What do you look for in a startup team? Most would mention what’s been said in this popular Mashable article: complimentary skills, mutual respect, alignment of mission and passion, open-mindedness and personality match. I’d like to add something to that list – Startup teams need to be able to fight.
Of course I’m not talking about a full-on, knee-to-groin, childish name-calling, kind of fights. I’m talking about time-boxed periods of healthy and productive disagreements about product strategy, customer interview outcomes or other important issues.
The Danger of Groupthink
One of the greatest danger of being so involved with a startup is that you start drinking your own Kool-aid to your own destruction. Groupthink is one of the surest paths to a startup’s quick demise.
James, a friend of mine and CEO of Scorpio Media, once told me this great story. A new CEO was hired for a company. The company had advisors that he noticed would say yes all the time. No one questioned anything or anyone. So, one time, to test his theory that they would always say yes to everything, he suggested the most absurd strategy that would surely bankrupt the company in a few months. Lo and behold, everyone of his advisors said yes, except the youngest advisor. He goes on to fire every single advisor who said yes.
This is the reason why I recruit people who are not only happy, humble and hungry, but also people who don’t think like I do. They’re my guardrails to make sure that I’m not driving the car on the wrong side of the highway to our bloody deaths. People who disagree with good grounds can open up the perspective of the whole team. Some say two heads are better than one. I’d add that this is true if and only if the two heads are not the same.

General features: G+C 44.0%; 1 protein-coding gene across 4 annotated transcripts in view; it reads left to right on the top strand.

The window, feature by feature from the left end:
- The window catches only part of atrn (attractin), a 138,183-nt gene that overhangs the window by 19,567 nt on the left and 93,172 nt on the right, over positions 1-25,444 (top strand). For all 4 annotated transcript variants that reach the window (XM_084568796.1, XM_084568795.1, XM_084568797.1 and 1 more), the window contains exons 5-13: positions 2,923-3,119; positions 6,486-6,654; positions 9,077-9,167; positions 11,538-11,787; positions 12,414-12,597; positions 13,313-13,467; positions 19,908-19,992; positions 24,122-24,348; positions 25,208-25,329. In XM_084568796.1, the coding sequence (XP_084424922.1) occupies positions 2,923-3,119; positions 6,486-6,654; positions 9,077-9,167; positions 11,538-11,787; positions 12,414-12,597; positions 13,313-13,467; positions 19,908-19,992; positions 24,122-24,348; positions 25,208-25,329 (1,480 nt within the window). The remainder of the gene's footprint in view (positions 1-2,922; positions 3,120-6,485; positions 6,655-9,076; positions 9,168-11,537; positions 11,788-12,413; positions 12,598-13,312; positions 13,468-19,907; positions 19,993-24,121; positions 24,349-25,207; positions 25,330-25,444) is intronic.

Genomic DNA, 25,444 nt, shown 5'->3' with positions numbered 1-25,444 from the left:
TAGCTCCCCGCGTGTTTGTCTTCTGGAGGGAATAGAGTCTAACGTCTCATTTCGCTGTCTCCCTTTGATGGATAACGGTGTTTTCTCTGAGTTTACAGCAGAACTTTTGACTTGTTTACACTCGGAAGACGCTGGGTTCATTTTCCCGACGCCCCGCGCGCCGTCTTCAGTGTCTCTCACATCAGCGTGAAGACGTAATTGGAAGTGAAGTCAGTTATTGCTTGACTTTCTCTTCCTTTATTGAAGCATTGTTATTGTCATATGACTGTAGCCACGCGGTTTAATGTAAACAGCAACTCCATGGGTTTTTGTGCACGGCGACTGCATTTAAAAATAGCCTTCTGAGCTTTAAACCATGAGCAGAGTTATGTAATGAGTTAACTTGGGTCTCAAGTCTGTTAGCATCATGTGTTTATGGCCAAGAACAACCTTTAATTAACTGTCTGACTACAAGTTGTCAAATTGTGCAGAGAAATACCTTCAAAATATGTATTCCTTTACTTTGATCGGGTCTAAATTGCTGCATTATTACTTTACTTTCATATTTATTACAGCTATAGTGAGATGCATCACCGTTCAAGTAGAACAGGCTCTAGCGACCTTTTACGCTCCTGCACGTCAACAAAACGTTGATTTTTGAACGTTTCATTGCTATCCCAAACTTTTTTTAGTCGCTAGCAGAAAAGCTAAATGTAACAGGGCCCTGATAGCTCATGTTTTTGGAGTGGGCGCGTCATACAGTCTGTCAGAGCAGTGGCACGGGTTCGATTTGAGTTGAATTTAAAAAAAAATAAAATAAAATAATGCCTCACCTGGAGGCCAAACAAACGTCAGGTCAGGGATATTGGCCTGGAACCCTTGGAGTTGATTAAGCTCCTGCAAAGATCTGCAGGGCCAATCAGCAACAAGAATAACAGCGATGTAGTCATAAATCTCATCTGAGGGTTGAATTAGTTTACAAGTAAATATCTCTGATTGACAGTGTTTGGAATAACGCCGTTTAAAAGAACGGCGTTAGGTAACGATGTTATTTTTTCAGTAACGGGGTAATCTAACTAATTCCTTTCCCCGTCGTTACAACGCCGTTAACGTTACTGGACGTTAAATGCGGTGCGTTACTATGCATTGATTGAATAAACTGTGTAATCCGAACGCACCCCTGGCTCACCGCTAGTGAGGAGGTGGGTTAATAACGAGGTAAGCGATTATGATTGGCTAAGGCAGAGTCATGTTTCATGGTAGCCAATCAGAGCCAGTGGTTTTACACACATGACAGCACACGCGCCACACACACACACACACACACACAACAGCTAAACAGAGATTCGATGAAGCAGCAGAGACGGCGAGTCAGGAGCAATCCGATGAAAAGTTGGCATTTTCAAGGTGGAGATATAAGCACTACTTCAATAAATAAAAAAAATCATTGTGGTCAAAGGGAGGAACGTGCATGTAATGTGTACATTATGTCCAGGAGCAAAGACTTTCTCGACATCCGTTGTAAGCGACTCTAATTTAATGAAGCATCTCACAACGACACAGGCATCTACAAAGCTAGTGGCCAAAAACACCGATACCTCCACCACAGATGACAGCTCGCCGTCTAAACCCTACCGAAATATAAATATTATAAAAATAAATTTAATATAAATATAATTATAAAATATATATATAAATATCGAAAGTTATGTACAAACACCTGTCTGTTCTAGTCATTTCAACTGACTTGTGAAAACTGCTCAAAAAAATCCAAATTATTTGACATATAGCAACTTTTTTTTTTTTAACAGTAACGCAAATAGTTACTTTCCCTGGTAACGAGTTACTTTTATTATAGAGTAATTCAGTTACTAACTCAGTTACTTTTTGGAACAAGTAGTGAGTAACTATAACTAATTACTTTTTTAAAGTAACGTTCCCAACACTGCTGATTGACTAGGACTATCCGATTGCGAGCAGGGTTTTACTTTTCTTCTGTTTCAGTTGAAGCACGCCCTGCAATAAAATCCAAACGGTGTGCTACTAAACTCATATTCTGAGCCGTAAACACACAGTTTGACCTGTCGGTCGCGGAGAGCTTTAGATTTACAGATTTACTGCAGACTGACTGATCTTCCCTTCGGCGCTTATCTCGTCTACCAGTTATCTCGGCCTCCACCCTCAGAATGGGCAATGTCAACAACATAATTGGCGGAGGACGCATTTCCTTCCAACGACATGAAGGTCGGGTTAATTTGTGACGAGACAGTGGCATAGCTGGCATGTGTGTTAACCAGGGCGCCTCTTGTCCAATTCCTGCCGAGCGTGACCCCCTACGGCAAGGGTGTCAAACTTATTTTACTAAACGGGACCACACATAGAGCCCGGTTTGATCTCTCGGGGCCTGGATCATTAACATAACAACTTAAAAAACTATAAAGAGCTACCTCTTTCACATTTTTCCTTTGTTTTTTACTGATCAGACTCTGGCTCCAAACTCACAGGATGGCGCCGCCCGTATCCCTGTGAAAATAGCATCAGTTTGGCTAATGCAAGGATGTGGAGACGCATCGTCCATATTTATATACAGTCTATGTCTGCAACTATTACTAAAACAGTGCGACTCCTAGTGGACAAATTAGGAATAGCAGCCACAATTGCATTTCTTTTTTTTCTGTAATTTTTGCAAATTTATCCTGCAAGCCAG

Ground Rules For Good Team Fights
But of course, there has to be ground rules for teams to have good and productive fights:
1/ Time-box the argument. Set a time limit to your discussion. Talk for 30 minutes, then try it out and build it for the next 30 minutes. Keep what works. Remove what doesn’t.
2/ At no point does anyone ever say anything to provoke or put down someone. This seems obvious. But I’ve heard startup teams fight, where one of their team member’s threatened to kick out one of the other person. That’s a no-no.
3/ It’s so important to listen. The tendency in arguments is to just hold on to your own ideas like it’s the end of the world. Listening involves putting yourself in their shoes and trying to understand what they’re trying to say. Often, that involves you shutting up, being quiet and absorbing what others have said.
Why Startup Teams Need To Fight
Startup teams need to have healthy, productive conflicts. But it doesn’t always happen automatically. It must be worked at and practiced. You may even want to consider calling someone in from the outside to sit in on a couple strategic meetings and help you identify when and where these discussions should be taking place, as well as what those discussions might sound like.